John Mueter

The Fjord

Our ship looks quite desolate, floating motionless in the middle of the bay. One could imagine it to be deserted, but we know it isn’t. The stewards will be rushing about, tidying cabins; the galley will be steaming and redolent of onions and fish and sauces; the bartenders will be artfully wiping glasses and stacking them neatly on the proper shelves.

We continue up the hill to get a better view. The bay is at the end of the fjord, the settlement only accessible by boat. There is supposed to be a village here but we see no sign of it. This place is as remote as one can get in this part of the world.

Most of the other passengers on this excursion haven’t gone far. We saw them turn into the little café that is next to the jetty. They will be sipping sodas or beer or strong coffee, idling away the time until the tender takes them back to the ship.

We have lost count of the fjords we have explored during this ten-day cruise down the coast and I don’t fault anyone for wanting to sit this one out. But we, that is Carsten and I, are more energetic, despite the drizzle, and intend to get the most from this foray on land.

We come upon a pretty wooden house surrounded by beds of flowers. From the other side there must be a magnificent vista of fjord and mountains.

“Do the people who live here even see the view anymore?” asks Carsten, striking a pensive pose. I know what he will say even before he opens his mouth: the same things he has said at every other fjord we have visited. He has a gift for making innocuous comments about nothing.

“They’ve probably gotten used to their surroundings,” I answer. “It’s  human nature.” Who gives a damn what they think, I say to myself. We are standing still, side by side, and could easily be taken for garden ornaments. Carsten snaps a few mandatory photos.

It is pointless, this gawking and admiring and photographing. I am so weary of it all I could scream. Without a word we turn and continue up the asphalt road. There are no vehicles and hardly any other walkers about at all. Carsten and I have little to say to each other. Everything has already been said.

Our small map doesn’t indicate altitude and we are surprised to find ourselves mounting a rather steep hill. It will be worth the climb for the view. Along the way there are well-tended bungalows, a hay croft, pastures with cows. Surely they don’t appreciate the scenery either–or do they?

The drizzle has let up and the clouds have lifted a bit. The fjord must be lovely in fine weather but I don’t really mind the gentle precipitation; it creates a somber and eerie mood. I know that Carsten is unhappy with the turn in the weather because he ranted a bit this morning. Does he really expect the sun to shine every friggin day? The weather during our cruise has been, for the most part, quite good. There should be no complaints.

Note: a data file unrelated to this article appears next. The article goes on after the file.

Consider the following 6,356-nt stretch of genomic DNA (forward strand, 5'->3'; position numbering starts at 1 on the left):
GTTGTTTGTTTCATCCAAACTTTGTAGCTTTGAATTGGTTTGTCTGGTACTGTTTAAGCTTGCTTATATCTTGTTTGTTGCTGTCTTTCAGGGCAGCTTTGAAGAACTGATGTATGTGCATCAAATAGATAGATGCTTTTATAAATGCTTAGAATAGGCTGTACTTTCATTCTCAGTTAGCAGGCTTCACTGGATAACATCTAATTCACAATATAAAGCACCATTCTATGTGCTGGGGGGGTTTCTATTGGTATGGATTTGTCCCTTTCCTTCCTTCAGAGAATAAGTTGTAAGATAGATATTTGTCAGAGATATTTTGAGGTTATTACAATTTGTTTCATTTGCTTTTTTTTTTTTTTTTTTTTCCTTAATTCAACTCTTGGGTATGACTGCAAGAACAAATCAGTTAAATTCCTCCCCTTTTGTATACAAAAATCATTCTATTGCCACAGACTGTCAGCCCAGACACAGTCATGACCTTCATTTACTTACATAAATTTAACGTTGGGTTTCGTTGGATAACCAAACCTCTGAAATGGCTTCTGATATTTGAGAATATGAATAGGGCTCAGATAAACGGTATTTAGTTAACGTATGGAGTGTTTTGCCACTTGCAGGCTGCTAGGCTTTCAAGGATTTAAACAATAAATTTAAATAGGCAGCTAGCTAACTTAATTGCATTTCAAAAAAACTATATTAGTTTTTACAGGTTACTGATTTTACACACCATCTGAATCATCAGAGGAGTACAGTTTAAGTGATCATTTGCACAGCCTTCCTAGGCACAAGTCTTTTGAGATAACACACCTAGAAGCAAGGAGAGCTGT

This trip was Carsten’s idea. I acquiesced only to maintain the peace. I keep my own counsel and maintain a pleasant mien but, in truth, I yearn to be alone–alone without pleasantries, without company, without photo opportunities. Even without Carsten, although he would not be pleased to hear that.

When we stop to read a historical marker Carsten becomes immersed in a conversation with two of our fellow passengers, the elderly Swiss-German couple who have an insatiable curiosity about everything. We know them from breakfast where they always eat lightly. They are very sensible people. I sense that they are fascinated with us, two men traveling together, but are too polite to ask any pointed questions.

I will leave him to it then, and continue on down the road without him. Carsten won’t even notice that I have left. This route will lead to the jetty where we can catch the tender that brings us back to the ship. But there is another path, unmarked on the map, one that continues on straight, further up the hill from the coast, and then into the forest. The opening is not far.

I stop in my tracks at the sight of it. The allure of the magic forest is the stuff of fairy tales, Hänsel and Gretel setting out to see the witch, dropping breadcrumbs along the way…

I cannot stop myself as my feet turn onto the dirt path covered in pine needles. It is a bit muddy, but no matter. My heart beats in anticipation, of what I don’t know, as I penetrate into the darkness. The heady scent of evergreen, of dampness and decay, overcomes me. It takes a while for my eyes to adjust to the gloom. There is no sound, not even the chirping of birds. I continue on, both frightened and enthralled.

The path wends its way through the density of trees and I soon lose my sense of direction. I don’t know how long I have been walking when I see an object, not twenty feet in front of me. I stop and consider what it could be. It is a red fox, a fine specimen, sitting in the middle of the path as if it were waiting for me. It exhibits no fear whatsoever. We both remain still, regarding each other. The animal then trots on ahead, looking back now and then to see whether I am following. It leads me to a place where I can see a faint light. The fox disappears in the undergrowth.

I have reached a ridge where I have a view of the bay again. The ship is no longer there, the farms, the café and the jetty are gone too. The landscape before me is devoid of all human presence. I seat myself on a rock and breath in deeply, contemplating nothing. The drizzle has resumed, the perfect complement to the ineffable solitude.


John Mueter is a pianist, composer, educator, and writer. His short fiction has appeared in many journals, including the American Athenaeum, Lowestoft Chronicle, Halfway Down the Stairs, Bibliotheca Alexandrina, Simone Press Publishing, Fiction on the Web and the Bethlehem Writer’s Roundtable. Website:


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